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  Changing gradients: Predicting cognition and wellbeing following stroke using whole-brain intrinsic connectivity gradients and machine learning

   York Biomedical Research Institute

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  Prof Elizabeth Jefferies, Prof S Smith  Applications accepted all year round  Self-Funded PhD Students Only

About the Project


Stroke is a leading cause of cognitive impairment, which often leads to difficulties in mobility, communication, attention and working memory, alongside poor wellbeing. While research has investigated the functional consequences of brain injury, it is hard to predict post-stroke recovery, since patients with similar lesions can have very different outcomes. This might be because stroke disrupts whole-brain patterns of connectivity in addition to local effects. Resting-state fMRI can characterise the impact of stroke on large-scale connectivity gradients, and this may provide a better way of understanding post-stroke recovery than analysis of specific sites or networks. 


Using analytical approaches recently advanced by the supervisors, the student will decompose whole-brain patterns of resting-state connectivity into ‘gradients’ which capture key dimensions of connectivity across the cortex. We will establish (i) how stroke disrupts dimensions of connectivity both locally and at a distance from the lesion, (ii) how changes in connectivity gradients predict cognition and wellbeing following stroke and (iii) the extent to which a structural scan, delineating a patient’s lesion, is sufficient for predicting changes in connectivity gradients (important since resting-state data is often not available in a clinical context).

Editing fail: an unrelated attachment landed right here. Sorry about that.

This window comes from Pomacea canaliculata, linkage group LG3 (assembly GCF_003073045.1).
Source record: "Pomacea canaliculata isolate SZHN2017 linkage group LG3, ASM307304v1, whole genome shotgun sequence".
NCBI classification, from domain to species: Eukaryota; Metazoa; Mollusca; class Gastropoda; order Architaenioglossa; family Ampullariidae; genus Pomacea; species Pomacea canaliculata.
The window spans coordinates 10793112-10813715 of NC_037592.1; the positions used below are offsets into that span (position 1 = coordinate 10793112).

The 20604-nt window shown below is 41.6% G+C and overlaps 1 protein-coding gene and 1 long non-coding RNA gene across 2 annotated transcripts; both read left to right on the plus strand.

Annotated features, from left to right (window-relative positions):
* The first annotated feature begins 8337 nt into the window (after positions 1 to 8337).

Our gradient decomposition approach is relatively novel (2016, PNAS) and has not yet been used to explore functional recovery following stroke. White-box machine learning approaches (2014, IEEE Transactions on Evolutionary Computation) will also be used to identify where connectivity changes have the greatest predictive value. 


Age is a major risk factor for stroke and the burden of this disease is increasing as people live to older age. This research may allow better prediction of outcomes and more effective deployment of therapy following stroke. The project is also expected to have high scientific impact, given the growing profile of gradient decomposition and machine learning.

Experimental Approach:

The project will use data from PLORAS, a large-scale study of 150 stroke survivors and 74 age-matched controls, who have structural and resting-state MRI. Stroke survivors completed assessments of cognition, language (semantics, phonology, orthography, speech fluency) and changes in lifestyle and wellbeing. We will test specific hypotheses about how these psychological changes relate to changes in gradient space: for example, we predict comprehension will be associated with reduced differentiation of connectivity patterns near the apex of the ‘principal gradient’, which captures the distinction between heteromodal memory and sensory-motor processes.

The York Biomedical Research Institute at the University of York is committed to recruiting extraordinary future scientists regardless of age, ethnicity, gender, gender identity, disability, sexual orientation, religion/belief, marital status, pregnancy and maternity, or career pathway to date. We understand that commitment and excellence can be shown in many ways and have built our recruitment process to reflect this. We welcome applicants from all backgrounds, particularly those underrepresented in science, who have curiosity, creativity and a drive to learn new skills.

Biological Sciences (4) Physics (29)

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 About the Project